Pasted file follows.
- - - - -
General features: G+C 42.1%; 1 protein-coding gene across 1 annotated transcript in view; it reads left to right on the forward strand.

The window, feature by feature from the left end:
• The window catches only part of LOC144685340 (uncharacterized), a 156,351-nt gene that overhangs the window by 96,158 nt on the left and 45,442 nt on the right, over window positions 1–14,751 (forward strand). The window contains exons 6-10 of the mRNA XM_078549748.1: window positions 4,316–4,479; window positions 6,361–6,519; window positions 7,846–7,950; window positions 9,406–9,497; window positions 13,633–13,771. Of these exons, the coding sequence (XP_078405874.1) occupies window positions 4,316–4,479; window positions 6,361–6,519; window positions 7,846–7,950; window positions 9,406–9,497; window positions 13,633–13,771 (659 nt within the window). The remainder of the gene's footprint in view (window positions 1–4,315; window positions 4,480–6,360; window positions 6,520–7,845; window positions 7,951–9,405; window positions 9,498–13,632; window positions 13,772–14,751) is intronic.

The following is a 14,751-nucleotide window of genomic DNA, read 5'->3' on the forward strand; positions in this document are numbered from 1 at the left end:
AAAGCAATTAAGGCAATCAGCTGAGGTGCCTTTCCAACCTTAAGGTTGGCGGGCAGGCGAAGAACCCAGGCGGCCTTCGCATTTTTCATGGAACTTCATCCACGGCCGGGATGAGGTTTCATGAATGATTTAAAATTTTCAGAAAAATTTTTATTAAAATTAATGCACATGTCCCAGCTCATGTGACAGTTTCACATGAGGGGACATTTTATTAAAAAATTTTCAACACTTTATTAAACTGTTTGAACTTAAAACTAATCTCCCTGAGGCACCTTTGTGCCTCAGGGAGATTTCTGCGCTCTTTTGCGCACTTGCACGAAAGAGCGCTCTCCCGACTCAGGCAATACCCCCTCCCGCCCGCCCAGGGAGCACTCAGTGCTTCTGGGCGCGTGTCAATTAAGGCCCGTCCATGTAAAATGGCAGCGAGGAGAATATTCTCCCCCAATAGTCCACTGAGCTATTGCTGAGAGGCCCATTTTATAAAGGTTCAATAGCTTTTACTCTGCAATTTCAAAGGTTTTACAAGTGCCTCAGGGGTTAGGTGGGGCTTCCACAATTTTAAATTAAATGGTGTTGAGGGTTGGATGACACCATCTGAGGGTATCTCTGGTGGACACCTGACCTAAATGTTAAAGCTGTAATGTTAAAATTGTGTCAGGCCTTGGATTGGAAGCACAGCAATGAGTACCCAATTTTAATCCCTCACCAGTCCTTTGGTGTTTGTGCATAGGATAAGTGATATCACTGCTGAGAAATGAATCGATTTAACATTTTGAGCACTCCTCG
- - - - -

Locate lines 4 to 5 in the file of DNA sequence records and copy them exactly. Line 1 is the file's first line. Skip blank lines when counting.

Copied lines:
The following is a 14,751-nucleotide window of genomic DNA, read 5'->3' on the forward strand; positions in this document are numbered from 1 at the left end:
AAAGCAATTAAGGCAATCAGCTGAGGTGCCTTTCCAACCTTAAGGTTGGCGGGCAGGCGAAGAACCCAGGCGGCCTTCGCATTTTTCATGGAACTTCATCCACGGCCGGGATGAGGTTTCATGAATGATTTAAAATTTTCAGAAAAATTTTTATTAAAATTAATGCACATGTCCCAGCTCATGTGACAGTTTCACATGAGGGGACATTTTATTAAAAAATTTTCAACACTTTATTAAACTGTTTGAACTTAAAACTAATCTCCCTGAGGCACCTTTGTGCCTCAGGGAGATTTCTGCGCTCTTTTGCGCACTTGCACGAAAGAGCGCTCTCCCGACTCAGGCAATACCCCCTCCCGCCCGCCCAGGGAGCACTCAGTGCTTCTGGGCGCGTGTCAATTAAGGCCCGTCCATGTAAAATGGCAGCGAGGAGAATATTCTCCCCCAATAGTCCACTGAGCTATTGCTGAGAGGCCCATTTTATAAAGGTTCAATAGCTTTTACTCTGCAATTTCAAAGGTTTTACAAGTGCCTCAGGGGTTAGGTGGGGCTTCCACAATTTTAAATTAAATGGTGTTGAGGGTTGGATGACACCATCTGAGGGTATCTCTGGTGGACACCTGACCTAAATGTTAAAGCTGTAATGTTAAAATTGTGTCAGGCCTTGGATTGGAAGCACAGCAATGAGTACCCAATTTTAATCCCTCACCAGTCCTTTGGTGTTTGTGCATAGGATAAGTGATATCACTGCTGAGAAATGAATCGATTTAACATTTTGAGCACTCCTCG